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Demography, Feminism, and the Science-Policy Nexus

Harriet B. Presser
Population and Development Review
Vol. 23, No. 2 (Jun., 1997), pp. 295-331
Published by: Population Council
DOI: 10.2307/2137547
Stable URL: http://www.jstor.org/stable/2137547
Page Count: 37
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Demography, Feminism, and the Science-Policy Nexus
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Abstract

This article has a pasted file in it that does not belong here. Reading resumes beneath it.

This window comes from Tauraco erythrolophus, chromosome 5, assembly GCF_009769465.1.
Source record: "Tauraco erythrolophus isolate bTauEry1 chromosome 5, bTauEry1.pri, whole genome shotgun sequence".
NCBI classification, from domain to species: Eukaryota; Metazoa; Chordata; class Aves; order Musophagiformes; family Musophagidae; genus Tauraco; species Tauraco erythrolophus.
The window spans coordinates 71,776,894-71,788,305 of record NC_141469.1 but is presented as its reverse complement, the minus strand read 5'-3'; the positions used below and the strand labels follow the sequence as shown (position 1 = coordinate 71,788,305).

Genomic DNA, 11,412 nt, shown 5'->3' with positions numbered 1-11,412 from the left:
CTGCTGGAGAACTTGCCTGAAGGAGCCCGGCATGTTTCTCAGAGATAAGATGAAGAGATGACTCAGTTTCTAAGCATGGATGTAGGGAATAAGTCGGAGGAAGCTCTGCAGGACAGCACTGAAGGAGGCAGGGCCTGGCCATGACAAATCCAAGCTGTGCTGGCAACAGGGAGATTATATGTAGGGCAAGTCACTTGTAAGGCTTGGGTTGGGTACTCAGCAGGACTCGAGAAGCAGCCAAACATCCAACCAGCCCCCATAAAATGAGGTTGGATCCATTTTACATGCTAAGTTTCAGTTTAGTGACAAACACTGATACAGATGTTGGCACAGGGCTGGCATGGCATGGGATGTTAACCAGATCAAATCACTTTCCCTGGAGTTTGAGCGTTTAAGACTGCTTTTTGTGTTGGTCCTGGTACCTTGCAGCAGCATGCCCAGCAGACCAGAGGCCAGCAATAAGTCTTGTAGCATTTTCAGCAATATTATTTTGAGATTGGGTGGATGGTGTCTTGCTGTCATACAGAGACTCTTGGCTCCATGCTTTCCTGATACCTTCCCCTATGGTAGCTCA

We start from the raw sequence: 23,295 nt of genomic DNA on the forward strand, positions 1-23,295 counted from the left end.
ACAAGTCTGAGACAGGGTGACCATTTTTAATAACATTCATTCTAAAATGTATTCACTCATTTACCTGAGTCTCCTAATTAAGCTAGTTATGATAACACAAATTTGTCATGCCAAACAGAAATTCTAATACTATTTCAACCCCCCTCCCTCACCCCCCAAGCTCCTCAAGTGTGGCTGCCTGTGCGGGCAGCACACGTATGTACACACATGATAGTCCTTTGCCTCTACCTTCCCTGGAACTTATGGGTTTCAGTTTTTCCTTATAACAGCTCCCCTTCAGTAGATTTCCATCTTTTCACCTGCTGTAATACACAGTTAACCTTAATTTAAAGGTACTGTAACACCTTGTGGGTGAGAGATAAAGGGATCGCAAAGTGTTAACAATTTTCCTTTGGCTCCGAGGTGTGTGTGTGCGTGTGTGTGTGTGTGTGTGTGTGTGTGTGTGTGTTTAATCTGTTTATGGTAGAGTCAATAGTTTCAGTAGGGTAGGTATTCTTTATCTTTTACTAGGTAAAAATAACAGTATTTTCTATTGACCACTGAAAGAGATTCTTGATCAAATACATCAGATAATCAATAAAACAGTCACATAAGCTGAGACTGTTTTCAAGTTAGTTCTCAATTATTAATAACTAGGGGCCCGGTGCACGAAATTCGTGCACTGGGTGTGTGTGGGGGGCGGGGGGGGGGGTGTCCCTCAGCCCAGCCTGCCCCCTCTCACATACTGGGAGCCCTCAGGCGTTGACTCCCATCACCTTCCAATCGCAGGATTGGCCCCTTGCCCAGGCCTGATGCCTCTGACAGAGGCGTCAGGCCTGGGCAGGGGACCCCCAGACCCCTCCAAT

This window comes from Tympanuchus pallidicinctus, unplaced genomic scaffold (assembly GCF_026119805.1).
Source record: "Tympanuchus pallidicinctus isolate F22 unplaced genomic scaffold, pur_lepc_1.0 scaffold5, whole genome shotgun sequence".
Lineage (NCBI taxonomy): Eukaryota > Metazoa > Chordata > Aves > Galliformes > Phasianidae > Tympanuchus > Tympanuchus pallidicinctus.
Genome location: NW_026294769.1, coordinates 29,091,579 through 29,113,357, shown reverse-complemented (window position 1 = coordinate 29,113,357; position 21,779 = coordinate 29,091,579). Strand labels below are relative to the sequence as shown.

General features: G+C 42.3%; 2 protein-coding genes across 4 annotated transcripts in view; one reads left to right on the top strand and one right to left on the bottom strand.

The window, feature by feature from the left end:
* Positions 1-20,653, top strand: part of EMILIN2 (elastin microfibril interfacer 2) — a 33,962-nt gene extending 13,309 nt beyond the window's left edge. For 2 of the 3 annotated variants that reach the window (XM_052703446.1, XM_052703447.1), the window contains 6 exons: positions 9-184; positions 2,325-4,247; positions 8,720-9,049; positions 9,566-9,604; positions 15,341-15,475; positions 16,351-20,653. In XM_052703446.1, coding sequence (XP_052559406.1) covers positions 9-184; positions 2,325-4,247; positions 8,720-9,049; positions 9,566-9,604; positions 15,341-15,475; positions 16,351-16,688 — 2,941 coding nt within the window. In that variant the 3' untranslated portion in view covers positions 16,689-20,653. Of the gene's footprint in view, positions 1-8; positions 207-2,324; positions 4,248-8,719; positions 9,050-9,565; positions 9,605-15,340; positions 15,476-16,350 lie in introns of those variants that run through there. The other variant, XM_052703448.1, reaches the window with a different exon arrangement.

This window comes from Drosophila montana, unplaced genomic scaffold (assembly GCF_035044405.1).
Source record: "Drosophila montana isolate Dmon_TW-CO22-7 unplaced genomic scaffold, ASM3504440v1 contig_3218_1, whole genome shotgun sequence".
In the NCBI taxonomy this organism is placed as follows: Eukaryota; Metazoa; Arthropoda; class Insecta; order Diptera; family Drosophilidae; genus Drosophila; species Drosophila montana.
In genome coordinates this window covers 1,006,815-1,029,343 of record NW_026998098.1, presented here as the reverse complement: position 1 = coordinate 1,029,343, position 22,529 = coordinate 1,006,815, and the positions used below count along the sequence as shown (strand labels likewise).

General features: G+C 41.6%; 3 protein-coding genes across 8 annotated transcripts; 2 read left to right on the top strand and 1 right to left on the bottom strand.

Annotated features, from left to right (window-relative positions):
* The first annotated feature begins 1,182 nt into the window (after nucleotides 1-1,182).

This article argues that whereas gender issues have become central in the population policy arena, they remain marginal to the demographic field, and that this marginality has harmful consequences for the development of demography as a science. This predicament has arisen because of ideological, not scientific, constraints on the field of demography--constraints that have a history in how the discipline was formed and financed and in how key demographic agendas become rationalized. The rise of modern feminism, with its commitment to greater gender equality and female empowerment, presents a challenge in this context; it has limited appeal to those who control key resources for demographic research. The article argues for the incorporation of a gender systems approach that directly addresses gender differences in power, autonomy, and well-being, at both the macro and micro levels, and for an expansion of data collection that will permit such analyses. By making gender central to the field, demography will become a more relevant science for understanding social inequality and population change.

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